GREAT BAY – Sigma Navigation Corporation has asked the court again permission to sell half a million barrels of oil belonging to the Venezuelan Company PDVSA Pertroleo S.A. that are currently stored in tank #51 at the Nustar terminal in Statia. The court pronounces its verdict on Friday morning.
The conflict between Sigma (and twelve other legal entities, all bases in Monrovia, Liberia, and PDVSA erupted in October of last year when Sigma put a lean on the tanker Columbus that was at the time anchored in the port of Statia.
Sigma put a lien on the tanker and its cargo because PDVSA failed to pay the monthly $900,000 lease fee for the vessel; in March the debt of the Venezuelan company to Sigma was around $20 million while the oil is valued at $21 million.
The court ruled in March that the cargo was allowed to be pumped into tank #51 at the Nustar terminal under the guarantee that Sigma’s lien preceded over Nustar’s warehouseman’s lien. After the oil was transferred to the tank, the Columbus left the port; the tanker had to go through a re-certification process.
According to Rob van Hees, the attorney for Sigma, those guarantees expire on September 23. “It is therefore necessary that the court takes a new measure. And that can only be the sale of the cargo.”
PDVSA owes Nustar $2.3 million per month for the lease of a 5 million barrel tank capacity and it has to hold 1 million barrels back as a guarantee for its financial obligations towards Nustar.
Van Hees said on Friday that the court has to intervene to secure the rights of Sigma. While PDVSA wants to sell the cargo to its daughter company Citgo in the United States, claiming that this would fetch a better price than a forced sale, Van Hees doubts that. “Citgo is a group company and it is more likely that it will pay below the market price. If Citgo is prepared to pay more than the market price, sigma is prepared to cooperate based on a sale ordered by the court.”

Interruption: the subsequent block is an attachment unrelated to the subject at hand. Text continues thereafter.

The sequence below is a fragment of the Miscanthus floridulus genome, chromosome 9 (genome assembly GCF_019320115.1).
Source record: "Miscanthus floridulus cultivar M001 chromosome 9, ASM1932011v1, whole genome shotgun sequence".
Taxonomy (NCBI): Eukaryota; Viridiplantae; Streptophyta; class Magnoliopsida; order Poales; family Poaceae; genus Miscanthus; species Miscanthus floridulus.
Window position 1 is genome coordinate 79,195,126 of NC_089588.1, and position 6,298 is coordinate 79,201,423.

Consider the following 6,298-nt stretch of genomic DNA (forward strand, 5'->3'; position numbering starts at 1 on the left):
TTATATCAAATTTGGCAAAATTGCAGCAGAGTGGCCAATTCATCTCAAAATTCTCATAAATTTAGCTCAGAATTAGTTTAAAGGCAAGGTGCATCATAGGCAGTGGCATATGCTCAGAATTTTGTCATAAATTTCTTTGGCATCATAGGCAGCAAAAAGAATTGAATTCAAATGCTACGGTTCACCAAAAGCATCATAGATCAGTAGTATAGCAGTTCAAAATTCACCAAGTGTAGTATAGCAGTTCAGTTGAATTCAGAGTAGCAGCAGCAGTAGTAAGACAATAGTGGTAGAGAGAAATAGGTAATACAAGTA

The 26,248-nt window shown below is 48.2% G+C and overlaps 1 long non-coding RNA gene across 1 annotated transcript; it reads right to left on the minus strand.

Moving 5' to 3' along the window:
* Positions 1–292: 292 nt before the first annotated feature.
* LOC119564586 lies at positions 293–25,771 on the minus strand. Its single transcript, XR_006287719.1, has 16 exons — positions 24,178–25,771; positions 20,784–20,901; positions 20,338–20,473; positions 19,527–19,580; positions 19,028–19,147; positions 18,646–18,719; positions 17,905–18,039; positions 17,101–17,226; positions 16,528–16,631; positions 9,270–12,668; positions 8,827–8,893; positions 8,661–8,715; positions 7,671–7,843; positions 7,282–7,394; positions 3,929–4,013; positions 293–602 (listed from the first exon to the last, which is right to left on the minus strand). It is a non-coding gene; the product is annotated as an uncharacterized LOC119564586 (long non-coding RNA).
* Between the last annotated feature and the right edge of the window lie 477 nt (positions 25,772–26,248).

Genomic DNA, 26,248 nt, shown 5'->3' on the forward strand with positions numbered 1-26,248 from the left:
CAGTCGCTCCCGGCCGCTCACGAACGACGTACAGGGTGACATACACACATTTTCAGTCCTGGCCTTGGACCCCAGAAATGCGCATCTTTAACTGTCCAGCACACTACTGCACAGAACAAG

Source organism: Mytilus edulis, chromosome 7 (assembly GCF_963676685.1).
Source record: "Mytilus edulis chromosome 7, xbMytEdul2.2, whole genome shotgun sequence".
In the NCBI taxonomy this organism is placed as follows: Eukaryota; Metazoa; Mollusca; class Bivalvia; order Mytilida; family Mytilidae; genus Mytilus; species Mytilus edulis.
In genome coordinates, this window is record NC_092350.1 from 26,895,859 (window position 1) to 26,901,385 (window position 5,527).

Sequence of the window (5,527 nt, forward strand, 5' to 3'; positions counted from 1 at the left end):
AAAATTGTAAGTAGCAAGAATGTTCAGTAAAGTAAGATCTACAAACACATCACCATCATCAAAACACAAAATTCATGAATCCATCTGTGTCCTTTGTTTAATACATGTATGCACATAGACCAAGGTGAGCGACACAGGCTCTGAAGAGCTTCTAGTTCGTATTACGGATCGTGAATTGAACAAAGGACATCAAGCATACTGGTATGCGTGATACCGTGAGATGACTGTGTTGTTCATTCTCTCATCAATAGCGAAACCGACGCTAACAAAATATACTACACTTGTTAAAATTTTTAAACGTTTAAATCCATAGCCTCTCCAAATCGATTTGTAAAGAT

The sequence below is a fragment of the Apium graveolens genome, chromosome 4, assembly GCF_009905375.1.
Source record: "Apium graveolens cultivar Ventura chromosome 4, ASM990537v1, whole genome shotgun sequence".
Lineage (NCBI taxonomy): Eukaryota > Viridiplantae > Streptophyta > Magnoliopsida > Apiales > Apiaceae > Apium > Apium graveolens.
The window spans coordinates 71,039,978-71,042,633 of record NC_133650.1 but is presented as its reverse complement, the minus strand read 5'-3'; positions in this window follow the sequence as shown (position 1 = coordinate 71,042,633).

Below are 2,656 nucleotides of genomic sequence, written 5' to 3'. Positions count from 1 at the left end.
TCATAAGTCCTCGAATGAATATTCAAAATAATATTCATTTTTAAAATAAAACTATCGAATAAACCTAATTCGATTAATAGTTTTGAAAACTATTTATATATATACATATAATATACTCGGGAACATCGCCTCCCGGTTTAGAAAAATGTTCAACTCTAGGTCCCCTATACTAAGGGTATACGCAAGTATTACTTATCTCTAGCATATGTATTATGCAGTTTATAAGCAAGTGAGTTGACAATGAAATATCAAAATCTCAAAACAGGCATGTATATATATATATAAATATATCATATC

PDVSA’s attorney Hendrich Seferina noted Sigma has no urgent interest in a court ruling because the cargo is “safely stored” and because oil is not a perishable commodity. “We’re not talking about grapes from Namibia here,” he said.
Seferina said that Nustar’s guarantee that sigma’s lien proceeds over its own warehouseman’s lien is still in place and that therefore a sale is not necessary. “A forced sale fetches a lower price than a sale on the regular market.”
Van Hees noted that Nustar is not prepared to stick to the guarantee after September 23. And he furthermore noted that Sigma is currently paying $155,000 a year to insure the cargo against loss.
The dispute is also in court in Great Britain. Seferina: “If the court in England does not see an urgent interest, why would that be the case here?”